These words echoed in the mind of Enola Gay co-pilot Robert Lewis after watching a radioactive ball of fire swallow Hiroshima on August 6, 1945 in the first attack of the Atomic Age. Tens of thousands of people were killed instantaneously. Burns, radiation sickness and other injuries brought the death toll to around 200,000. It was the world’s first look at a terrifying weapon that is still both coveted and abhorred.
The attacks on Hiroshima and Nagasaki set off a worldwide race to produce nuclear bombs. The mushroom cloud of a successful test sent a message to other countries: you mess with us, we’ll annihilate you. The international community tried to put on the brakes, but the past 70 years have seen more countries gradually arming themselves. In the heat of the Cold War, nuclear warheads piled up to a global peak close to 60,000.
“Right now, the United States has 1,700 nuclear weapons ready to be delivered and another 2,700 in storage. Some are literally thousands of times more powerful than what was delivered in Hiroshima and Nagasaki,” said Paul Richards, a special research scientist at Columbia University. “And pointing at us from the Russian Federation, there are about 1,800 large nuclear weapons deployed now, ready to be delivered, and also nearly 3,000 on reserve.”
Still, the effort to prevent another Hiroshima – or worse – has been an unparalleled unifying force on the international stage. The great challenge is that outlawing nuclear technology is no solution; nuclear power has far too much to offer in emissions-free electricity, especially relevant in this moment when we are reckoning with the climate effects of conventional fuels.
The challenge instead is to prevent nuclear energy countries from becoming nuclear weapon states, along with efforts toward nuclear disarmament and the banning of nuclear tests. No country wants to take it on faith that the others are following the rules, so engineers need to design monitoring solutions that all sides can trust.
To bring treaty verification into the 21st century, the National Nuclear Security Administration offered $25 million to a team of engineers, scientists and policy experts at 12 universities and nine government laboratories. Their Consortium for Verification Technology is headed by Sara Pozzi, a professor of nuclear engineering and radiological sciences at U-M.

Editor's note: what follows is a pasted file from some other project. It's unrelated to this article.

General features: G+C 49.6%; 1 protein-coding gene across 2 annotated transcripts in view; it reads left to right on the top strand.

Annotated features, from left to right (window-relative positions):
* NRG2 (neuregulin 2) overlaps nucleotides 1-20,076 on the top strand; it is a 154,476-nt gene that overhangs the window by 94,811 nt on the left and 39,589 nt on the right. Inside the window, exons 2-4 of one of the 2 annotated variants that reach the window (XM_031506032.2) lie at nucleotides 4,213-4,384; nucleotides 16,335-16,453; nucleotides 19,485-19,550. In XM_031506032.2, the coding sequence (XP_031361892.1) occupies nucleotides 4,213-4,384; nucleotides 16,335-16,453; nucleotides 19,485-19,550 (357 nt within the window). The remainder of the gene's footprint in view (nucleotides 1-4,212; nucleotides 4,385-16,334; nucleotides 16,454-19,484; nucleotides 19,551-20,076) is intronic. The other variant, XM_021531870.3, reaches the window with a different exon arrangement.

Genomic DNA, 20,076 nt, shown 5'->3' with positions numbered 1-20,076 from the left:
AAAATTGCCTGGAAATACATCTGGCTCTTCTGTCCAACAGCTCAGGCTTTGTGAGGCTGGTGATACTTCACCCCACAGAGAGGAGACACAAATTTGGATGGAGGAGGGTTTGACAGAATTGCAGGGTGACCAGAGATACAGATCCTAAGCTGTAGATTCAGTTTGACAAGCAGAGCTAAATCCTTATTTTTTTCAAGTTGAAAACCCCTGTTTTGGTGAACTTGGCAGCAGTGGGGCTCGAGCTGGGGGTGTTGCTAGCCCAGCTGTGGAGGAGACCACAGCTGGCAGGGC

Pozzi has over 20 years of experience in nonproliferation, security and the monitoring of nuclear facilities. She spent several years at Oak Ridge National Laboratory, where she was part of a team working with Russia on new methods for disarmament verification.
“It’s really important to be able to verify a treaty to give confidence to the states that are part of the treaty, as well as to other states around the world, that the treaty can be implemented and enforced,” said Pozzi.
The work of the CVT touches nearly every aspect of nuclear nonproliferation, including the development of methods to better ensure that nuclear energy countries aren’t diverting materials for weapons, that any significant nuclear test around the world can be detected, and that countries engaging in disarmament are meeting their obligations.
As methods for monitoring nuclear activity become ever more precise, concerns about whether we can reliably catch treaty violations should fade, leaving the one big question: is the world ready to dismantle these weapons?
Channeling atomic power
The dawn of the atomic age, before the world had ever heard of a meltdown, was a time of great optimism with the promise of virtually limitless energy. Nuclear nations like the U.S. wanted to share their expertise, on one condition: countries receiving nuclear power technology agreed never to obtain nuclear weapons.